Don't listen to the grumpy buggers on this forum, learn from your mistakes
It's not grumpy, it's sensible. There are more and more people who believe they have the skills and experience to make informed choices in the hills. They often don't but don't know that they dont, to quote my namesake!
The basic problem with the OP was lack of sound mountain judgment which led to a situation where his lack of hill skills put him in a further problematic situation. The mistake happened before the skis left the road.
In reply to David Barratt:
There's lots about your outing that i don't get, and apart from the obvious, I can't help wondering why you were carrying a blue rubber duck with you (about 1:08 into the clip), and not a GPS?
I agree we have all made mistakes, but what I don't understand is calling the mountain rescue out and then filming everything.
Whats wrong with walking out it's hardly the middle of the polar ice cap?
How many of us have called the MRT when slightly lost?
Was this the intent from the start?
In reply to Gael Force: David climbs down at my local wall and I don't think he'd do this sort of thing purposely, especially as one of the MR guys who may have been involved (he certainly was involved in the other call out that evening of 2 people on the Kilbo path earlier in the eve) works at the very same wall :D
He's a young lad and I should imagine got a bit scared finding he was lost and on his own and without the skill to find his way back down. The filming was perhaps killing time while he waited for MR?
But sorry David, you're a muppet for posting your video on here :D (though I quite liked the way you had your skis over the map and the line of your ski tour).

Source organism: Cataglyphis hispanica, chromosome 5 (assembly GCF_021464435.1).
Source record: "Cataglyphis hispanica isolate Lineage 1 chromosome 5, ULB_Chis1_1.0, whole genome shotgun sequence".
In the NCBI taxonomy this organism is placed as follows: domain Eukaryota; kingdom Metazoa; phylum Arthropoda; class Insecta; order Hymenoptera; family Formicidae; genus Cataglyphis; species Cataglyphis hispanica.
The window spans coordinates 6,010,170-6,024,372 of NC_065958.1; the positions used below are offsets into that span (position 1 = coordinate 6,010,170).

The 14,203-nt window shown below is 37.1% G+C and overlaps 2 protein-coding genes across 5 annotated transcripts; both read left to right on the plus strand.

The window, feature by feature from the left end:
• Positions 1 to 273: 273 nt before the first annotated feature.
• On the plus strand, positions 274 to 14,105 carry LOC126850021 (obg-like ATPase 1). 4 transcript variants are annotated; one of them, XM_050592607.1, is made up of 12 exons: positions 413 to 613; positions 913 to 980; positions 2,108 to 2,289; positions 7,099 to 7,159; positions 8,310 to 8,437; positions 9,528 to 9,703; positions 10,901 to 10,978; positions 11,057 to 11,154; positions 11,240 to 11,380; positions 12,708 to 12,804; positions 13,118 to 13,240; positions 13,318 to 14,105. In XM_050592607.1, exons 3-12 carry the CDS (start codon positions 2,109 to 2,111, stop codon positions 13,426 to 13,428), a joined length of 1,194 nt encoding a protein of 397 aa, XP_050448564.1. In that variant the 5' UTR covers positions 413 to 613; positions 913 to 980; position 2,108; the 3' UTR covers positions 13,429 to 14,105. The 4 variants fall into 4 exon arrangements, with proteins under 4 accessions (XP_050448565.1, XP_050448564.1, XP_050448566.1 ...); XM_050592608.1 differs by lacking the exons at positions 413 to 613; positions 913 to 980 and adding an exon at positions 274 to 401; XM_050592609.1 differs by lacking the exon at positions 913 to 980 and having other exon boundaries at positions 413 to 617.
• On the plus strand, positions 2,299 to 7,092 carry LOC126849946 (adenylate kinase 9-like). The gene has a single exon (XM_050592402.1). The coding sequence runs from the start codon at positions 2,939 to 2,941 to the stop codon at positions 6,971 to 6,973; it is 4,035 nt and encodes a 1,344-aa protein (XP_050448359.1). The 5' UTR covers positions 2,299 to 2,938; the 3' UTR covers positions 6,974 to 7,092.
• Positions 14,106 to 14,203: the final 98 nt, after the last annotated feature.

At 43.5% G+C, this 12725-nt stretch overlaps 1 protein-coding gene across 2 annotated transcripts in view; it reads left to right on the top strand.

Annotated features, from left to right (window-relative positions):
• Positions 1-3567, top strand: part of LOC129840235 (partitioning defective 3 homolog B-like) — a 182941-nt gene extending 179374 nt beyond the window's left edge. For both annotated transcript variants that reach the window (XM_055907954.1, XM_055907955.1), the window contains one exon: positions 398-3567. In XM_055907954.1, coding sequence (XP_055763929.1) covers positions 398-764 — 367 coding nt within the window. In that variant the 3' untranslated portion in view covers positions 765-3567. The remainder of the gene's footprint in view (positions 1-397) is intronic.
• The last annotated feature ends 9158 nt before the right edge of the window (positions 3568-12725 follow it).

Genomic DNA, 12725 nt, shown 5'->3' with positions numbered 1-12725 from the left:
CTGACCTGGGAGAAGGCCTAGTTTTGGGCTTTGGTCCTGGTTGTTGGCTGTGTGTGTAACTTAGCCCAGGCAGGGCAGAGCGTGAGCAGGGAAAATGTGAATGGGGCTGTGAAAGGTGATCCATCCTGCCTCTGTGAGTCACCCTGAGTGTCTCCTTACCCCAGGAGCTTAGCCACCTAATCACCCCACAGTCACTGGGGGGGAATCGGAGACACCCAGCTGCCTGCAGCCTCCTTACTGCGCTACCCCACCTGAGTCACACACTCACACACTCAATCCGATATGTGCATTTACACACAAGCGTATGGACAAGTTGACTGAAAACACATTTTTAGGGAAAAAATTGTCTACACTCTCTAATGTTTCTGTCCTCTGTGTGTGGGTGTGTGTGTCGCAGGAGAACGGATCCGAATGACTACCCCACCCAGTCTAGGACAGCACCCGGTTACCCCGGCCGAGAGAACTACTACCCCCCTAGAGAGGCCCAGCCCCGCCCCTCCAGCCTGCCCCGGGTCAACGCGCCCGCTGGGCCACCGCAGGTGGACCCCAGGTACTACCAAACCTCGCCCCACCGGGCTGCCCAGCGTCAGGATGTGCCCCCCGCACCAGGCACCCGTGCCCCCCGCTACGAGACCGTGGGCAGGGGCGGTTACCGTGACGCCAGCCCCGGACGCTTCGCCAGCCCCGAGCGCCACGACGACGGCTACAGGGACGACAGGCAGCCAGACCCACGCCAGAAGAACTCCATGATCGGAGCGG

Can your Uni club not organise a navigation and micro navigation course for it's members? And perhaps an avalanche awareness course also if you're going to get into ski touring?
I log on to UKC for entertainment rather than educational purposes.
This video comes across as unintentional tragi-comedy.
It has some parallels with the Coen Bros Oscar winning Fargo. It is set in the snow and the characters seem helplessly drawn to disaster.
Seems only fair that the Barrat Bros watch all 94 minutes of Fargo in return for the 304 views x 2 mins 35 secs of viewing their production has had so far. Then tell us all, what lessons can be drawn from Fargo - cos the Coen Bros will never let on.
In reply to David Barratt: It would be pretty hard to sum up all the questions asked... but I had gloves, didn't put them on at the beginning of the day. The day was down so genuine error and yes, inexperience. I should not have gone out touring alone for the first time. I was not paying attention to my navigation. If I had given proper attention to the navigation, I would never have got into a situation where my navigation skills were inadequate, but I arsed up so bad that the were. I accept these errors were stupid.
> (In reply to David Barratt) It would be pretty hard to sum up all the questions asked... but I had gloves, didn't put them on at the beginning of the day. The day was down so genuine error and yes, inexperience. I should not have gone out touring alone for the first time. I was not paying attention to my navigation. If I had given proper attention to the navigation, I would never have got into a situation where my navigation skills were inadequate, but I arsed up so bad that the were. I accept these errors were stupid.
I don't see why being solo is an issue..
You went out, had a go, screwed up, made a sensible decision and live to go again..